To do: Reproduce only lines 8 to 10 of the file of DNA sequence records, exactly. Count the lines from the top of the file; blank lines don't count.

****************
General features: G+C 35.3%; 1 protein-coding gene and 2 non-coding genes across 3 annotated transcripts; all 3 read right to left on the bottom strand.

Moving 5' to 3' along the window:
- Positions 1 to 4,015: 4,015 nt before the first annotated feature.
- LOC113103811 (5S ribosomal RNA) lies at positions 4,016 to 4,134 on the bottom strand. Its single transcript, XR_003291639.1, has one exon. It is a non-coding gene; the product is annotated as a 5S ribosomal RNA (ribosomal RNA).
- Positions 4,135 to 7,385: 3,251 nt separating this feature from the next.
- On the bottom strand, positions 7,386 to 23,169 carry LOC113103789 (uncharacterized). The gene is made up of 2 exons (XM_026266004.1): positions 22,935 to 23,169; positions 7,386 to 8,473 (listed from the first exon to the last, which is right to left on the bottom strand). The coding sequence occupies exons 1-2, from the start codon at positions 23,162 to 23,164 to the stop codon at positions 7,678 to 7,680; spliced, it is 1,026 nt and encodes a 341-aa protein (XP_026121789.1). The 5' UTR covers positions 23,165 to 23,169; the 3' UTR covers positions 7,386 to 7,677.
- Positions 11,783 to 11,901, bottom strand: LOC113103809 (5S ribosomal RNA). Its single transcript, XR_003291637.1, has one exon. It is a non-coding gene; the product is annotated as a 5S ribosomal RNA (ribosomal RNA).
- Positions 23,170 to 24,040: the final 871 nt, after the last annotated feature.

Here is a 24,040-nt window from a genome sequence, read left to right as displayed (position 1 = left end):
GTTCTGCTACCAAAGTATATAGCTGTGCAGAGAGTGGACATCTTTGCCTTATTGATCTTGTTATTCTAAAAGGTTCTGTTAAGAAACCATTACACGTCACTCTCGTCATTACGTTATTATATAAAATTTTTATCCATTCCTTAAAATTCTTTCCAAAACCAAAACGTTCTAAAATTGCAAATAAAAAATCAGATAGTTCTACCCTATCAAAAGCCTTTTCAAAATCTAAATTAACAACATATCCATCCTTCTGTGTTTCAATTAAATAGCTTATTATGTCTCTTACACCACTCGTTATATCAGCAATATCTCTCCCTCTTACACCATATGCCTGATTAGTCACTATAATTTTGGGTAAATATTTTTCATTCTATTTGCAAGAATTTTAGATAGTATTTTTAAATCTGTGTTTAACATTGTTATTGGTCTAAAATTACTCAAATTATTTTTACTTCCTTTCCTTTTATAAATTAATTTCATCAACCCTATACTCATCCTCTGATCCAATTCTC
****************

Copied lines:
- Positions 23,170 to 24,040: the final 871 nt, after the last annotated feature.

Here is a 24,040-nt window from a genome sequence, read left to right as displayed (position 1 = left end):
GTTCTGCTACCAAAGTATATAGCTGTGCAGAGAGTGGACATCTTTGCCTTATTGATCTTGTTATTCTAAAAGGTTCTGTTAAGAAACCATTACACGTCACTCTCGTCATTACGTTATTATATAAAATTTTTATCCATTCCTTAAAATTCTTTCCAAAACCAAAACGTTCTAAAATTGCAAATAAAAAATCAGATAGTTCTACCCTATCAAAAGCCTTTTCAAAATCTAAATTAACAACATATCCATCCTTCTGTGTTTCAATTAAATAGCTTATTATGTCTCTTACACCACTCGTTATATCAGCAATATCTCTCCCTCTTACACCATATGCCTGATTAGTCACTATAATTTTGGGTAAATATTTTTCATTCTATTTGCAAGAATTTTAGATAGTATTTTTAAATCTGTGTTTAACATTGTTATTGGTCTAAAATTACTCAAATTATTTTTACTTCCTTTCCTTTTATAAATTAATTTCATCAACCCTATACTCATCCTCTGATCCAATTCTC